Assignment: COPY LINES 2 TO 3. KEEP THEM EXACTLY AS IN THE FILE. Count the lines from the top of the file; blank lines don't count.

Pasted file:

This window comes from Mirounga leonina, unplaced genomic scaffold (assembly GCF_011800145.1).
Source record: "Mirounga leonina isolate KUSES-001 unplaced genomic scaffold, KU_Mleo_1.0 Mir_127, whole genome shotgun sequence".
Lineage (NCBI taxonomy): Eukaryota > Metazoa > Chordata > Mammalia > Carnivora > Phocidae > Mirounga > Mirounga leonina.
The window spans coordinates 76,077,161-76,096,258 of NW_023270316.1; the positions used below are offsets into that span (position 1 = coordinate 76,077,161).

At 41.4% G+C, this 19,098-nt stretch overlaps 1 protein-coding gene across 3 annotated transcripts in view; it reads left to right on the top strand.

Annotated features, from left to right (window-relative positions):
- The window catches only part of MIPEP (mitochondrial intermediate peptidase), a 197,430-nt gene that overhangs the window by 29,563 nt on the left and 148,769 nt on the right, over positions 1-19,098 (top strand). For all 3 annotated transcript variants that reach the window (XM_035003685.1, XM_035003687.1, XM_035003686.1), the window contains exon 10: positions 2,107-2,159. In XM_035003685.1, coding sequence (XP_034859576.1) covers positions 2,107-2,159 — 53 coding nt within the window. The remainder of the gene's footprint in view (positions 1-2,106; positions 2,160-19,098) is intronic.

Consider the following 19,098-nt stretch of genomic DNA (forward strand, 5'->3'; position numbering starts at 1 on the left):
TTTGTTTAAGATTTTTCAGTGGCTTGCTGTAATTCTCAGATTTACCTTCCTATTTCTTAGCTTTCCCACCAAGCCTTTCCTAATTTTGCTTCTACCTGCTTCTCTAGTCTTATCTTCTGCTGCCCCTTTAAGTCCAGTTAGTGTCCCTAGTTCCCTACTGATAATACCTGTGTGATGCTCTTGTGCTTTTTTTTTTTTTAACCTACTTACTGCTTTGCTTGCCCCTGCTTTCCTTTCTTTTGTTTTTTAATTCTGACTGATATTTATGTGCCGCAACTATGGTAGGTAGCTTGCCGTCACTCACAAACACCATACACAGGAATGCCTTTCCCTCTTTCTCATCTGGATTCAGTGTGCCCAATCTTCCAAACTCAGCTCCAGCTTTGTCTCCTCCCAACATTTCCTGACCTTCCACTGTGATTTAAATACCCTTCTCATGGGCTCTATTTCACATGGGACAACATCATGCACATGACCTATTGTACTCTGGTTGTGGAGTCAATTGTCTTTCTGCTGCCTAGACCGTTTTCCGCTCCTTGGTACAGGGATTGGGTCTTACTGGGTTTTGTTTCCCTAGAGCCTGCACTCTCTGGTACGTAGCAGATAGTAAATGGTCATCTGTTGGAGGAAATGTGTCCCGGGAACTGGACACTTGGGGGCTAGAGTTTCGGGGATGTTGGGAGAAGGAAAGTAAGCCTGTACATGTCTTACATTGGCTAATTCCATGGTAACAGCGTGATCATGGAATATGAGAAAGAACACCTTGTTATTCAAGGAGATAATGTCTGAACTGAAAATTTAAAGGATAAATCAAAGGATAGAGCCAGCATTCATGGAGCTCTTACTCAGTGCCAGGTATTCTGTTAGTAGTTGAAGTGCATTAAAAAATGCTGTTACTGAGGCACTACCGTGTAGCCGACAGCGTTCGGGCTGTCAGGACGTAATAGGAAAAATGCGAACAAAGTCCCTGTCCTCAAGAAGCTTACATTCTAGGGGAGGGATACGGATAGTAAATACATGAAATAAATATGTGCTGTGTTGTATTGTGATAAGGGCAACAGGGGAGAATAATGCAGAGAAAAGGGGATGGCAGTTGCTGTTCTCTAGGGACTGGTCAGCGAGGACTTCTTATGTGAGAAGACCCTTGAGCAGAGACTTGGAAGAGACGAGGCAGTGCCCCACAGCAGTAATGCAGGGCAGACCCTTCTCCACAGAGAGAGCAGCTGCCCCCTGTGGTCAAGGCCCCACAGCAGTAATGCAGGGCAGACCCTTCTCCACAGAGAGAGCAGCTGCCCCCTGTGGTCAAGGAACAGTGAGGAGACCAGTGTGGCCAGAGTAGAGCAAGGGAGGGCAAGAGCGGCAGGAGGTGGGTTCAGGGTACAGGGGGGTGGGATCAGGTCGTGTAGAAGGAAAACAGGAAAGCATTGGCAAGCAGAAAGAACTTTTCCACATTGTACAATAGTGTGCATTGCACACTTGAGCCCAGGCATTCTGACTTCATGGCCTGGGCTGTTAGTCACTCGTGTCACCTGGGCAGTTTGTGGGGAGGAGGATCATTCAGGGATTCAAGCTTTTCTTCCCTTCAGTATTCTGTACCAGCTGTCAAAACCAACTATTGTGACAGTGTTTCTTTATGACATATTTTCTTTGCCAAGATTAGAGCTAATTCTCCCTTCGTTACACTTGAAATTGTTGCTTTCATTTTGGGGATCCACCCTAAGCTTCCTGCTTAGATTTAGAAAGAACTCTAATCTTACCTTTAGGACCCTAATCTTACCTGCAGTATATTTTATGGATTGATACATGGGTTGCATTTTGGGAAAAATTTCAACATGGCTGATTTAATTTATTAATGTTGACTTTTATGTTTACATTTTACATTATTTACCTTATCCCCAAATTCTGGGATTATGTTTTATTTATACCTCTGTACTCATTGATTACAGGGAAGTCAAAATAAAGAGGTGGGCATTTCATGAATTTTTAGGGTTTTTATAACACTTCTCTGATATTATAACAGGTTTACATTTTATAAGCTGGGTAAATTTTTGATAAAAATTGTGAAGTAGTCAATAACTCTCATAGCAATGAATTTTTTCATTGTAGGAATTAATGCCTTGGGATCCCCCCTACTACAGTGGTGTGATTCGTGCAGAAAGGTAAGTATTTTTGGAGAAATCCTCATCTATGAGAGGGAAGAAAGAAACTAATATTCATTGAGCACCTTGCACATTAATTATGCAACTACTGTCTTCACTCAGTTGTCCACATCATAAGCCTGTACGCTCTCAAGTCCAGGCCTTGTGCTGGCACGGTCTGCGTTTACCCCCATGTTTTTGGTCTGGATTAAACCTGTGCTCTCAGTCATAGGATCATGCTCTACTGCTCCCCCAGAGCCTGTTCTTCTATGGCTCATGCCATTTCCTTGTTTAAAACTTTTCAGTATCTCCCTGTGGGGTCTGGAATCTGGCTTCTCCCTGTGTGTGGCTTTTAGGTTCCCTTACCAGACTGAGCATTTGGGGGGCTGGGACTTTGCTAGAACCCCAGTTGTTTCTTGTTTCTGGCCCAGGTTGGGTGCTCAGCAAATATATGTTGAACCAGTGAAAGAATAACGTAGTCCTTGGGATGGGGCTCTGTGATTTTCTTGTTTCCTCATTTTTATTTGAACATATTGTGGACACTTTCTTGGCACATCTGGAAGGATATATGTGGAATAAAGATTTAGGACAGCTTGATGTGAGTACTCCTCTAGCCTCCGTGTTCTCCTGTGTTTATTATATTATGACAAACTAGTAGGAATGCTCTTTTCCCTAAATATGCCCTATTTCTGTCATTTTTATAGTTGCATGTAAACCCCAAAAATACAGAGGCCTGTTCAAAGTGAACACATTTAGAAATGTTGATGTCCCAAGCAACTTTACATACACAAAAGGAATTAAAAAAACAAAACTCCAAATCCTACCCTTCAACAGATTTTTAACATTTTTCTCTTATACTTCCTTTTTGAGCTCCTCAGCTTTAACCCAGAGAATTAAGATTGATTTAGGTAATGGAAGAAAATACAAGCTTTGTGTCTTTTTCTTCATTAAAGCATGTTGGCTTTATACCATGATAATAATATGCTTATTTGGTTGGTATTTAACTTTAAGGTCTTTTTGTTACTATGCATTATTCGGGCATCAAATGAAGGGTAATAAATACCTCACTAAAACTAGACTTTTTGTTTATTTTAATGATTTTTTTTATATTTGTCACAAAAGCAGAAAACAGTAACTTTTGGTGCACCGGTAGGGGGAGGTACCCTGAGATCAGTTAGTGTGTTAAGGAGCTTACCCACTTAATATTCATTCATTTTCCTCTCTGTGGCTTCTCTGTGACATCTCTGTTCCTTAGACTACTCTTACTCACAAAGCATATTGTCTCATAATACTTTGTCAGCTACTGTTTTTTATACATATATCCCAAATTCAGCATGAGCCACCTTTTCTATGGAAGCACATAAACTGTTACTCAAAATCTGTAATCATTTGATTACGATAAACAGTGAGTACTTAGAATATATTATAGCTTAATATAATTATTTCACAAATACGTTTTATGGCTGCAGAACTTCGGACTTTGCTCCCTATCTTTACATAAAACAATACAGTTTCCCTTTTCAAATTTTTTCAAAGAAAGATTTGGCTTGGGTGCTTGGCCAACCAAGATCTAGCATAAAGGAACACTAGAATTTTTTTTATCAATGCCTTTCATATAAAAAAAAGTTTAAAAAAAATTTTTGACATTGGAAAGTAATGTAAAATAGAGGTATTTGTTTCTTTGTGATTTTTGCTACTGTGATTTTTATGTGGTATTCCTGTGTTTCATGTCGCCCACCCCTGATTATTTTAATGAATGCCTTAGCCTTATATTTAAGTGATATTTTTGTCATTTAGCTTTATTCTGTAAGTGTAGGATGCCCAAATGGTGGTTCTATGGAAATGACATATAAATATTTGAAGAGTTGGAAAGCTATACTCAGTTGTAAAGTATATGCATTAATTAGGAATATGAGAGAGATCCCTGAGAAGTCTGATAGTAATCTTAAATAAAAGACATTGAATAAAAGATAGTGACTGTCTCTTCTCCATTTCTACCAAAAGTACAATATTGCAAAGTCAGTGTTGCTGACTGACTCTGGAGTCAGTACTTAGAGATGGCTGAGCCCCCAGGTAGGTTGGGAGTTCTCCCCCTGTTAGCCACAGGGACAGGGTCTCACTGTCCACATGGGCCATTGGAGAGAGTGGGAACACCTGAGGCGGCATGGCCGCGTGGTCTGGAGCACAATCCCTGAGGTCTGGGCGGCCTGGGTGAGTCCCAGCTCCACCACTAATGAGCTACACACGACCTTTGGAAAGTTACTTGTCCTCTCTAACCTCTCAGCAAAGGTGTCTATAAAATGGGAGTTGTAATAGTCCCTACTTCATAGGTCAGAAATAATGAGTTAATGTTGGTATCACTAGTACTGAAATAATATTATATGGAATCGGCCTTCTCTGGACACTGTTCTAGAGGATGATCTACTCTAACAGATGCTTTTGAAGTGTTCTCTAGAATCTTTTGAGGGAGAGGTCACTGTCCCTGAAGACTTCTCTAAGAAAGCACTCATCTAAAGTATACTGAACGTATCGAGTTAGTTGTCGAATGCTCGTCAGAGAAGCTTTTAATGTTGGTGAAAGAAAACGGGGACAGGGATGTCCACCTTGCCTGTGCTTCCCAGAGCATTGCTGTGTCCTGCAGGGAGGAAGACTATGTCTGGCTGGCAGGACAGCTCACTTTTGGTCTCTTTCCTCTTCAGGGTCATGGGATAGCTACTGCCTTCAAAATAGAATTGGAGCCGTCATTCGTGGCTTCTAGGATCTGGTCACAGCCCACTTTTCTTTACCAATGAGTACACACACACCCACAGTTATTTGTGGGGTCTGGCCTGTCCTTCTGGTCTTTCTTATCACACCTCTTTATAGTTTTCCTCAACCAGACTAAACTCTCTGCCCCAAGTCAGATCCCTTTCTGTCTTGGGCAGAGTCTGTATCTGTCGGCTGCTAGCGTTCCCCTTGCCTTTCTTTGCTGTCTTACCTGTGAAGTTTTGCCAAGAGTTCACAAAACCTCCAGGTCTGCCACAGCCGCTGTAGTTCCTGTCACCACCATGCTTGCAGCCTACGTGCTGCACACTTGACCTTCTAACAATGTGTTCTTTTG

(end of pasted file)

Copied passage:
Source record: "Mirounga leonina isolate KUSES-001 unplaced genomic scaffold, KU_Mleo_1.0 Mir_127, whole genome shotgun sequence".
Lineage (NCBI taxonomy): Eukaryota > Metazoa > Chordata > Mammalia > Carnivora > Phocidae > Mirounga > Mirounga leonina.